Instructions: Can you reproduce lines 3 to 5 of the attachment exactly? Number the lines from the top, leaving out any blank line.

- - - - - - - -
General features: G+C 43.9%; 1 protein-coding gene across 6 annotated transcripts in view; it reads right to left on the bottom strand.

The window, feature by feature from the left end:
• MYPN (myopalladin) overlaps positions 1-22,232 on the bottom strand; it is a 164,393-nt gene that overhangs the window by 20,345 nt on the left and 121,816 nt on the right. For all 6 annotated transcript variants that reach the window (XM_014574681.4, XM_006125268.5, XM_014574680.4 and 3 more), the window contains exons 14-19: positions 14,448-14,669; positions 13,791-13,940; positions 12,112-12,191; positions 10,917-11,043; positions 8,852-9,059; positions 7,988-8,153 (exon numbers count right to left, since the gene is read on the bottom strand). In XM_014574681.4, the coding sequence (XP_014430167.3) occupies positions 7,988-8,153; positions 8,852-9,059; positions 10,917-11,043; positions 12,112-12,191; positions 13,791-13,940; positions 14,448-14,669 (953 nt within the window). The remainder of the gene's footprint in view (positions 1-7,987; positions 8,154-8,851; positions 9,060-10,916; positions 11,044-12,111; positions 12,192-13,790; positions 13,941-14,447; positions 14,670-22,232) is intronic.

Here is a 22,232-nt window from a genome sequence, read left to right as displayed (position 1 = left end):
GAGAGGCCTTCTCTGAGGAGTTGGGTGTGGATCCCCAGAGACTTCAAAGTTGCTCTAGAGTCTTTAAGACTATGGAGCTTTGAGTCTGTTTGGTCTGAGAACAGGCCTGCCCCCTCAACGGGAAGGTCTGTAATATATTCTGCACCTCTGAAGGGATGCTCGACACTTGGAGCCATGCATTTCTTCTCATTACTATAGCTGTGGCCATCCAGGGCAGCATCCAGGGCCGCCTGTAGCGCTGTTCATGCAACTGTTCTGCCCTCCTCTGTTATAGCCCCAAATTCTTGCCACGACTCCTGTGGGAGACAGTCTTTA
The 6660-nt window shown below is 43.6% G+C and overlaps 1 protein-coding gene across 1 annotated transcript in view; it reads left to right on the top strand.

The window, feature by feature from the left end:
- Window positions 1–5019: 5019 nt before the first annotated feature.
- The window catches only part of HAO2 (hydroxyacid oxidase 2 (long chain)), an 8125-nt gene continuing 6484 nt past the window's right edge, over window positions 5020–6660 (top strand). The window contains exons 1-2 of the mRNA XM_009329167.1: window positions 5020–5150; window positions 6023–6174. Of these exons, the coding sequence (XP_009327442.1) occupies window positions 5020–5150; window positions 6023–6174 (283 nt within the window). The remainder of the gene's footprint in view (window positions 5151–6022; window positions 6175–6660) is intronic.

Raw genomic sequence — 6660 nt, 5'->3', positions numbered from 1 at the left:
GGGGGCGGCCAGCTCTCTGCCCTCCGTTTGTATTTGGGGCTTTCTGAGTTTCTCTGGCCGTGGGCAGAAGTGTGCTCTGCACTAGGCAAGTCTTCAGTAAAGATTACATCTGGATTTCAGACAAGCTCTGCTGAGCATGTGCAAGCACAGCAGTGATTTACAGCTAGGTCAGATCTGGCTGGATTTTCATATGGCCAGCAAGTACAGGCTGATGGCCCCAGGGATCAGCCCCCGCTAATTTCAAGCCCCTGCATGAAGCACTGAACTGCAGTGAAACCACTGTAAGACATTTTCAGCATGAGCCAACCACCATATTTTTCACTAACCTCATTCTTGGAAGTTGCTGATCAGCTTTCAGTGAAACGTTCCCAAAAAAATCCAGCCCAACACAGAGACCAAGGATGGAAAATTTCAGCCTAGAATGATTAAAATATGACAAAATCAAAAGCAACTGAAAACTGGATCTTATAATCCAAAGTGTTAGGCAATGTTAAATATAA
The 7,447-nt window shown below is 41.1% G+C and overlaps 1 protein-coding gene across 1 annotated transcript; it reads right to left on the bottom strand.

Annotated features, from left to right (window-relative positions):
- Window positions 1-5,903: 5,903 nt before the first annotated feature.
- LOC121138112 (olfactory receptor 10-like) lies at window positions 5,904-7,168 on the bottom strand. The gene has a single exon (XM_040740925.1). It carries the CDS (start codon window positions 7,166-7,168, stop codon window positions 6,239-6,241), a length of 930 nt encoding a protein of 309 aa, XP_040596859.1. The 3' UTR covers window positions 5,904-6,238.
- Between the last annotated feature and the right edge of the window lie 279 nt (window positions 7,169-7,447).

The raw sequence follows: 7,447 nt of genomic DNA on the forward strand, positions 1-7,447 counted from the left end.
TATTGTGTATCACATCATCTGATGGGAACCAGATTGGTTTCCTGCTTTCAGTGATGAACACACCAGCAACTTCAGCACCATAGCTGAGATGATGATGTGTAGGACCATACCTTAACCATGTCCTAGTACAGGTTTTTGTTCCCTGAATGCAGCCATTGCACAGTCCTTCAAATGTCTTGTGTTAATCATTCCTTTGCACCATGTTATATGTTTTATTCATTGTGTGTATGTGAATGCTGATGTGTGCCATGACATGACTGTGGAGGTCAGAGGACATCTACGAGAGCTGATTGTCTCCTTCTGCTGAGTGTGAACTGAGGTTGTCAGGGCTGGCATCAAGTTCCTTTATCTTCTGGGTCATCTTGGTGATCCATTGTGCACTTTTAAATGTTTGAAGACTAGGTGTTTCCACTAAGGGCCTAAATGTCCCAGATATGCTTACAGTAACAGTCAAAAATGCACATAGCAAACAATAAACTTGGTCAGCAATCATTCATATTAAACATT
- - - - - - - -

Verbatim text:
• MYPN (myopalladin) overlaps positions 1-22,232 on the bottom strand; it is a 164,393-nt gene that overhangs the window by 20,345 nt on the left and 121,816 nt on the right. For all 6 annotated transcript variants that reach the window (XM_014574681.4, XM_006125268.5, XM_014574680.4 and 3 more), the window contains exons 14-19: positions 14,448-14,669; positions 13,791-13,940; positions 12,112-12,191; positions 10,917-11,043; positions 8,852-9,059; positions 7,988-8,153 (exon numbers count right to left, since the gene is read on the bottom strand). In XM_014574681.4, the coding sequence (XP_014430167.3) occupies positions 7,988-8,153; positions 8,852-9,059; positions 10,917-11,043; positions 12,112-12,191; positions 13,791-13,940; positions 14,448-14,669 (953 nt within the window). The remainder of the gene's footprint in view (positions 1-7,987; positions 8,154-8,851; positions 9,060-10,916; positions 11,044-12,111; positions 12,192-13,790; positions 13,941-14,447; positions 14,670-22,232) is intronic.

Here is a 22,232-nt window from a genome sequence, read left to right as displayed (position 1 = left end):
GAGAGGCCTTCTCTGAGGAGTTGGGTGTGGATCCCCAGAGACTTCAAAGTTGCTCTAGAGTCTTTAAGACTATGGAGCTTTGAGTCTGTTTGGTCTGAGAACAGGCCTGCCCCCTCAACGGGAAGGTCTGTAATATATTCTGCACCTCTGAAGGGATGCTCGACACTTGGAGCCATGCATTTCTTCTCATTACTATAGCTGTGGCCATCCAGGGCAGCATCCAGGGCCGCCTGTAGCGCTGTTCATGCAACTGTTCTGCCCTCCTCTGTTATAGCCCCAAATTCTTGCCACGACTCCTGTGGGAGACAGTCTTTA